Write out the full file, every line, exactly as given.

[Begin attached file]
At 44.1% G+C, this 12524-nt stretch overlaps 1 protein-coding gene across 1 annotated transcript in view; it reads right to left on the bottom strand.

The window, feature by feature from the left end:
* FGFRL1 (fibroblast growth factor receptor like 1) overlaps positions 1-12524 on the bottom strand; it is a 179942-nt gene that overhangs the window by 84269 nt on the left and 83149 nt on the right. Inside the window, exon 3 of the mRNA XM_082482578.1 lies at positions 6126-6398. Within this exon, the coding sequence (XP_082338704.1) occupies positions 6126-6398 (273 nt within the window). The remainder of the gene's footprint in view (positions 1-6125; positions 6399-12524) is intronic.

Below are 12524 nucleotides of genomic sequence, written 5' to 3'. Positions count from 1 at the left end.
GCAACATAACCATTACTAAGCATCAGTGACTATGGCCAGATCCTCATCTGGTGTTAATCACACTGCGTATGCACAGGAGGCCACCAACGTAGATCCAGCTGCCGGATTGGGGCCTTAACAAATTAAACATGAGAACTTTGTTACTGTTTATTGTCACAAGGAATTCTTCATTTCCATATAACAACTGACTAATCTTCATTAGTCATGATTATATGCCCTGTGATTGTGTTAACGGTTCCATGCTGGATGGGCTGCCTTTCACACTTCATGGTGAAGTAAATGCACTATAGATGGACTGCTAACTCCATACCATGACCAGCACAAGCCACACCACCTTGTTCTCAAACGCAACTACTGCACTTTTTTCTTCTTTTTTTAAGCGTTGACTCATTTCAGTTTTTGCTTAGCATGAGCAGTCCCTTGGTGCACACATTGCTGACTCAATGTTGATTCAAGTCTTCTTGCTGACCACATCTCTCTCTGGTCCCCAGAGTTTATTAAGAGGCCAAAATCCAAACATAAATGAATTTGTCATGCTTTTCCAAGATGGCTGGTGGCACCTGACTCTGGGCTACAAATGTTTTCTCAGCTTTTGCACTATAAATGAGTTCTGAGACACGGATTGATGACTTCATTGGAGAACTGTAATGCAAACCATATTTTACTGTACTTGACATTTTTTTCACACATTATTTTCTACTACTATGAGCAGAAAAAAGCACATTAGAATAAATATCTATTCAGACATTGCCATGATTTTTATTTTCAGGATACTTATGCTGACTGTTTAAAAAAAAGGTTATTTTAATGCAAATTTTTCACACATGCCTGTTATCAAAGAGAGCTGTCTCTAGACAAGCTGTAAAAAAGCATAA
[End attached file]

At 44.1% G+C, this 12524-nt stretch overlaps 1 protein-coding gene across 1 annotated transcript in view; it reads right to left on the bottom strand.

The window, feature by feature from the left end:
* FGFRL1 (fibroblast growth factor receptor like 1) overlaps positions 1-12524 on the bottom strand; it is a 179942-nt gene that overhangs the window by 84269 nt on the left and 83149 nt on the right. Inside the window, exon 3 of the mRNA XM_082482578.1 lies at positions 6126-6398. Within this exon, the coding sequence (XP_082338704.1) occupies positions 6126-6398 (273 nt within the window). The remainder of the gene's footprint in view (positions 1-6125; positions 6399-12524) is intronic.

Below are 12524 nucleotides of genomic sequence, written 5' to 3'. Positions count from 1 at the left end.
GCAACATAACCATTACTAAGCATCAGTGACTATGGCCAGATCCTCATCTGGTGTTAATCACACTGCGTATGCACAGGAGGCCACCAACGTAGATCCAGCTGCCGGATTGGGGCCTTAACAAATTAAACATGAGAACTTTGTTACTGTTTATTGTCACAAGGAATTCTTCATTTCCATATAACAACTGACTAATCTTCATTAGTCATGATTATATGCCCTGTGATTGTGTTAACGGTTCCATGCTGGATGGGCTGCCTTTCACACTTCATGGTGAAGTAAATGCACTATAGATGGACTGCTAACTCCATACCATGACCAGCACAAGCCACACCACCTTGTTCTCAAACGCAACTACTGCACTTTTTTCTTCTTTTTTTAAGCGTTGACTCATTTCAGTTTTTGCTTAGCATGAGCAGTCCCTTGGTGCACACATTGCTGACTCAATGTTGATTCAAGTCTTCTTGCTGACCACATCTCTCTCTGGTCCCCAGAGTTTATTAAGAGGCCAAAATCCAAACATAAATGAATTTGTCATGCTTTTCCAAGATGGCTGGTGGCACCTGACTCTGGGCTACAAATGTTTTCTCAGCTTTTGCACTATAAATGAGTTCTGAGACACGGATTGATGACTTCATTGGAGAACTGTAATGCAAACCATATTTTACTGTACTTGACATTTTTTTCACACATTATTTTCTACTACTATGAGCAGAAAAAAGCACATTAGAATAAATATCTATTCAGACATTGCCATGATTTTTATTTTCAGGATACTTATGCTGACTGTTTAAAAAAAAGGTTATTTTAATGCAAATTTTTCACACATGCCTGTTATCAAAGAGAGCTGTCTCTAGACAAGCTGTAAAAAAGCATAA